Bui Xuan Viet from Dong Nai Province and Ao Kim Ngoc from Ho Chi Minh City made a trip to Sa Pa in late November.
Visitors can take the 4D National Highway, traveling about 8 km until the O Quy Ho kindergarten appears on the right. Opposite the kindergarten is a small path. About 500 m on it and the O Long tea hills appear.
The cherry blossoms start glowing when the sun shines on the tea hills. The blossoms are expected to be in full bloom in the first week of December.
The cherry trees usually see their leaves replaced around October to November. In the chilly ambiance, the hot pink flowers add a shade of warmth.
The cherry trees were planted across the path of the tea hills, setting Sa Pa apart from other localities with the trees like Da Lat or Kon Tum in the Central Highlands.
This area has become a favorite spot for visitors and photographers in recent years.
“Although we had been told about the beauty of the tea hills and the cherry blossoms here, we were still stunned into speechlessness,” Viet said.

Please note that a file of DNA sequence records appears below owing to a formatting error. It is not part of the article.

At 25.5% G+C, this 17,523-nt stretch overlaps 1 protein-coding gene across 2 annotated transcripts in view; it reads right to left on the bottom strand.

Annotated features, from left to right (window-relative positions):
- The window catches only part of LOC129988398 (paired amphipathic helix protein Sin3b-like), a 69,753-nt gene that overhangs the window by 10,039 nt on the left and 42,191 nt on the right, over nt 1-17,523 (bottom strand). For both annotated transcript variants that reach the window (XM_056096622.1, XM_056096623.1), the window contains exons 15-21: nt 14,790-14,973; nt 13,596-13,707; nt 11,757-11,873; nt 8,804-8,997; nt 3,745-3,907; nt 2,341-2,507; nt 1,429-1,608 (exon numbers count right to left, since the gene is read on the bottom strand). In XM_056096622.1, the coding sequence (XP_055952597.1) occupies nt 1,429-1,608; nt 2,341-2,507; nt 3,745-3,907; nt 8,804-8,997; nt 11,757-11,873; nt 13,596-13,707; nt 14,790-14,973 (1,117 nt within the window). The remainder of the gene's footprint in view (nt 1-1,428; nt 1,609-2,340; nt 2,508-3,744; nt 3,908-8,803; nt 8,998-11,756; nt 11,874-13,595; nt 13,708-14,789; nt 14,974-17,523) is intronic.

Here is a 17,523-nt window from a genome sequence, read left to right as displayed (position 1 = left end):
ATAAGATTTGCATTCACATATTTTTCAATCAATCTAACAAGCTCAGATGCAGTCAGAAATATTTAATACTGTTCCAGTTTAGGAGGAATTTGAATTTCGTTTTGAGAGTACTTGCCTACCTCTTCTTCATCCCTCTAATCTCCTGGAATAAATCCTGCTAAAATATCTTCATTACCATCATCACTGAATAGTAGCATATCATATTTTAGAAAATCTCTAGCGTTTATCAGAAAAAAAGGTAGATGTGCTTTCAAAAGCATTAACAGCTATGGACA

The main purpose of the hills is tea cultivation, so the number of visitors is limited. People who visit are requested not to litter, damage the tea trees or pick the flowers.
The last days of November and early December offer an ideal time frame to take in these wondrous sights and capture them for posterity.
Sa Pa is also well-known for many other attractions like Mount Fansipan, nicknamed “roof of Indochina”, terraced rice fields, a Gothic stone church at its center, and Saturday night “love market”, a colorful exhibition of local ethnic minority culture.